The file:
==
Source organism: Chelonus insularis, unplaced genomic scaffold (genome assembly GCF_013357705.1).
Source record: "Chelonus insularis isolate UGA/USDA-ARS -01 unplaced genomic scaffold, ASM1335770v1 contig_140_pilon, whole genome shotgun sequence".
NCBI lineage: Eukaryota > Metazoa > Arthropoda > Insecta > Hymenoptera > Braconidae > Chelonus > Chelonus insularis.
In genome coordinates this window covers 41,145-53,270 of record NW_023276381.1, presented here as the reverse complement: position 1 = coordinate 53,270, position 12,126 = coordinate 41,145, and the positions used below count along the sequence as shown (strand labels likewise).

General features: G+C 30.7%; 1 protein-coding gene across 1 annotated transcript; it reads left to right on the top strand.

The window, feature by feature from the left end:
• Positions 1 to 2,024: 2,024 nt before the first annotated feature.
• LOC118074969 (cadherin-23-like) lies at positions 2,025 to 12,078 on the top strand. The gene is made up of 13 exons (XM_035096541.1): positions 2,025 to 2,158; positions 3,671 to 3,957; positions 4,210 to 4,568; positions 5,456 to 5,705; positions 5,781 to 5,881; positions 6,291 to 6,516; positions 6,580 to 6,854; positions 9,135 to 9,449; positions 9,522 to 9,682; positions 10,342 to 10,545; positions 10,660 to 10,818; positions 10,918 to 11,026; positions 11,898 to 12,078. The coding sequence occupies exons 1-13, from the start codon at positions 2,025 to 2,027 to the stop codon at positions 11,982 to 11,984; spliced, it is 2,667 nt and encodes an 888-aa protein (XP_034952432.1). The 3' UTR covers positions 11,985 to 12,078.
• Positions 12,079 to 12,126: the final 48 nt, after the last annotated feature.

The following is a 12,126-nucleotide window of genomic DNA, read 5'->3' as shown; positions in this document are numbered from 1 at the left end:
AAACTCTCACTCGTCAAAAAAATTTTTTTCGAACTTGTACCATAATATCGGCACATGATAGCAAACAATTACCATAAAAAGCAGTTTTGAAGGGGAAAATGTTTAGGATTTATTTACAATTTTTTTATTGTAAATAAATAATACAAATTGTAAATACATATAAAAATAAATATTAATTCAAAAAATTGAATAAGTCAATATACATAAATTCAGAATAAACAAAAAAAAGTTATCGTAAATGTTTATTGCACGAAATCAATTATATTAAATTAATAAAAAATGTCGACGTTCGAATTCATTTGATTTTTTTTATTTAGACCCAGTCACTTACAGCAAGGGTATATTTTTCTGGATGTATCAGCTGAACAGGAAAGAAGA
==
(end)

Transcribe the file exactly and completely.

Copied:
Source organism: Chelonus insularis, unplaced genomic scaffold (genome assembly GCF_013357705.1).
Source record: "Chelonus insularis isolate UGA/USDA-ARS -01 unplaced genomic scaffold, ASM1335770v1 contig_140_pilon, whole genome shotgun sequence".
NCBI lineage: Eukaryota > Metazoa > Arthropoda > Insecta > Hymenoptera > Braconidae > Chelonus > Chelonus insularis.
In genome coordinates this window covers 41,145-53,270 of record NW_023276381.1, presented here as the reverse complement: position 1 = coordinate 53,270, position 12,126 = coordinate 41,145, and the positions used below count along the sequence as shown (strand labels likewise).

General features: G+C 30.7%; 1 protein-coding gene across 1 annotated transcript; it reads left to right on the top strand.

The window, feature by feature from the left end:
• Positions 1 to 2,024: 2,024 nt before the first annotated feature.
• LOC118074969 (cadherin-23-like) lies at positions 2,025 to 12,078 on the top strand. The gene is made up of 13 exons (XM_035096541.1): positions 2,025 to 2,158; positions 3,671 to 3,957; positions 4,210 to 4,568; positions 5,456 to 5,705; positions 5,781 to 5,881; positions 6,291 to 6,516; positions 6,580 to 6,854; positions 9,135 to 9,449; positions 9,522 to 9,682; positions 10,342 to 10,545; positions 10,660 to 10,818; positions 10,918 to 11,026; positions 11,898 to 12,078. The coding sequence occupies exons 1-13, from the start codon at positions 2,025 to 2,027 to the stop codon at positions 11,982 to 11,984; spliced, it is 2,667 nt and encodes an 888-aa protein (XP_034952432.1). The 3' UTR covers positions 11,985 to 12,078.
• Positions 12,079 to 12,126: the final 48 nt, after the last annotated feature.

The following is a 12,126-nucleotide window of genomic DNA, read 5'->3' as shown; positions in this document are numbered from 1 at the left end:
AAACTCTCACTCGTCAAAAAAATTTTTTTCGAACTTGTACCATAATATCGGCACATGATAGCAAACAATTACCATAAAAAGCAGTTTTGAAGGGGAAAATGTTTAGGATTTATTTACAATTTTTTTATTGTAAATAAATAATACAAATTGTAAATACATATAAAAATAAATATTAATTCAAAAAATTGAATAAGTCAATATACATAAATTCAGAATAAACAAAAAAAAGTTATCGTAAATGTTTATTGCACGAAATCAATTATATTAAATTAATAAAAAATGTCGACGTTCGAATTCATTTGATTTTTTTTATTTAGACCCAGTCACTTACAGCAAGGGTATATTTTTCTGGATGTATCAGCTGAACAGGAAAGAAGA